* '''objectives''', '''user_team_name''': translatable strings (read/write)
 
* '''objectives_changed''': boolean (read/write)
 
* '''team_name''': string (read/write)
 
* '''__cfg''': WML table (dump)
 
 
The metatable of these proxy tables appears as '''"side"'''.
 
 
==== get_unit_type_ids ====
 
 
Returns an array containing all the unit type IDs the engine knows about.
 
 
local unit_types = wesnoth.get_unit_type_ids()
 
wesnoth.message(string.format("%d unit types registered. First one is %s.", #unit_types, unit_types[1]))
 
 
==== get_unit_type ====
 
 
Returns the unit type with the corresponding ID.
 
 
local lich_cost = wesnoth.get_unit_type("Ancient Lich").cost
 
 
Unit types are proxy tables with the following fields:
 
* '''id''': string
 
* '''name''': translatable string (read only)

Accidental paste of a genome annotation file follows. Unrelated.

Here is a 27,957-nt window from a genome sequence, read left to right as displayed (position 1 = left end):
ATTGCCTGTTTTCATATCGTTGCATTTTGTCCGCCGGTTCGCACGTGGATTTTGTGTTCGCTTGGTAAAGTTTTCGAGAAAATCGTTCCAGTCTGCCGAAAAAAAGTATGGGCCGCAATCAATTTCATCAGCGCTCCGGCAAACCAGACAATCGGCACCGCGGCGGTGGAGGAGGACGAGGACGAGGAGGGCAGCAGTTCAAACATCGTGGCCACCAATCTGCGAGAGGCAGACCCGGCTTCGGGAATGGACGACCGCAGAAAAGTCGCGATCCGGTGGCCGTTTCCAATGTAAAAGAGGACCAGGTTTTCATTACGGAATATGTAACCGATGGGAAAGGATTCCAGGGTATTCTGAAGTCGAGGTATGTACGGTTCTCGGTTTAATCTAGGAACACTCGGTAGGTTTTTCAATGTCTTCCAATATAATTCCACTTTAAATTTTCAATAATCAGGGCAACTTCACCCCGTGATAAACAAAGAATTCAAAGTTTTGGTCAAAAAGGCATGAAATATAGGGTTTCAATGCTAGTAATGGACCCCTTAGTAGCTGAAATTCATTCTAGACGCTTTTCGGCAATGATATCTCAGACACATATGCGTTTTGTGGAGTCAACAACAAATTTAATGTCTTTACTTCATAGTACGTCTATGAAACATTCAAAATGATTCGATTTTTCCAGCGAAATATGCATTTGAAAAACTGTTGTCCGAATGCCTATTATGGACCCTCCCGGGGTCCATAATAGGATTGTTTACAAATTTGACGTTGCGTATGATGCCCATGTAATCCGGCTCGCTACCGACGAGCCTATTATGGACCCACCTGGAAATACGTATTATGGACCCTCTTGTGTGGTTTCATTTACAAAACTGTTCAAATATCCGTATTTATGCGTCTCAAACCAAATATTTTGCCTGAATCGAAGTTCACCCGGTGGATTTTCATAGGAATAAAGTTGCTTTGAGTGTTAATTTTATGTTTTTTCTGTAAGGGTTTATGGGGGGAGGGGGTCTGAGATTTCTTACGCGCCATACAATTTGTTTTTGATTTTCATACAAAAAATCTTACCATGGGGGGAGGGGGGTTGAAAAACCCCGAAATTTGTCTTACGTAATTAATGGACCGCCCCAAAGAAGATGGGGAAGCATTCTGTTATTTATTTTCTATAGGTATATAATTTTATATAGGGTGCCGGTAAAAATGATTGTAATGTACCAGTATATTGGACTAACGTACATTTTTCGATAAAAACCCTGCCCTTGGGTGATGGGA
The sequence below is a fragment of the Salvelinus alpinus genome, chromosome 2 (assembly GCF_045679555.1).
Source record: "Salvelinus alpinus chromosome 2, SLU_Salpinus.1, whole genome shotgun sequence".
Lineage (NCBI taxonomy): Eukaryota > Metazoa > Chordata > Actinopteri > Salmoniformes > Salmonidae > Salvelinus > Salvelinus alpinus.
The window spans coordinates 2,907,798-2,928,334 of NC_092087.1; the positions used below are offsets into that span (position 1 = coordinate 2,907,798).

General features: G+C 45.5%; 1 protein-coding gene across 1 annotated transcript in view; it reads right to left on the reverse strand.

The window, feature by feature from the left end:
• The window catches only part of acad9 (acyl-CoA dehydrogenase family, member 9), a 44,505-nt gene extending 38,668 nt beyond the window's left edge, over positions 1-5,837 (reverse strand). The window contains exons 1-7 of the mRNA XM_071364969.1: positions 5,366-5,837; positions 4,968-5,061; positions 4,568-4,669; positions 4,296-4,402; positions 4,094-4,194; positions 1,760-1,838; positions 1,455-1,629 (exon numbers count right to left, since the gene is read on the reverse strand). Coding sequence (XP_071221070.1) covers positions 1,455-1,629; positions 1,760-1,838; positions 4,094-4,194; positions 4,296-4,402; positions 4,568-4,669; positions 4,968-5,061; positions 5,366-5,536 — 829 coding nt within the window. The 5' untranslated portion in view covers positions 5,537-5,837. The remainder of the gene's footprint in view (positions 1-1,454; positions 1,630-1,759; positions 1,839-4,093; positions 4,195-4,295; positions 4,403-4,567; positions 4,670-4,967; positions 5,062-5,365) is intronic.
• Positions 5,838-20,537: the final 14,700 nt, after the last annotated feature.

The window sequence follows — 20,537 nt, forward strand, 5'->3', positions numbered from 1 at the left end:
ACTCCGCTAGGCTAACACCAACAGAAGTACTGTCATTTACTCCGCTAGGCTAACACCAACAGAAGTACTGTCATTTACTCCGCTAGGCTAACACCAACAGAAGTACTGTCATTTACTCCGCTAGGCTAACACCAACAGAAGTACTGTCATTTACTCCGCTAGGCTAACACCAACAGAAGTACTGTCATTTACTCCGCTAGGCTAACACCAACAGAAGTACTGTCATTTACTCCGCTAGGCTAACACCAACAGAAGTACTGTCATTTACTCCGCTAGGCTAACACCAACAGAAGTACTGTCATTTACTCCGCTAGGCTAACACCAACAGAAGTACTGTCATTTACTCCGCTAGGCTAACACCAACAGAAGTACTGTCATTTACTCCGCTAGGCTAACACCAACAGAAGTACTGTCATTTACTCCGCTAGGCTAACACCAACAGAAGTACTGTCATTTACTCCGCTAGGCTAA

* '''max_moves''', '''max_experience''', '''max_hitpoints''', '''level''', '''cost''': integers (read only)
 
* '''__cfg''': WML table (dump)
 
 
The metatable of these proxy tables appears as '''"unit type"'''.
 
 
==== find_path ====
 
 
Returns the shortest path from one location to another. The source location is given either by coordinates as two arguments x and y, or by a unit as a single argument (as returned by [[#get_units|get_units]]). There must be a unit at the source location. The second location is given by coordinates. The last argument is an optional table that can be used to parametrize the pathfinder. Its options are:
 
* '''max_cost''': if set, the pathfinder will ignore paths longer than its value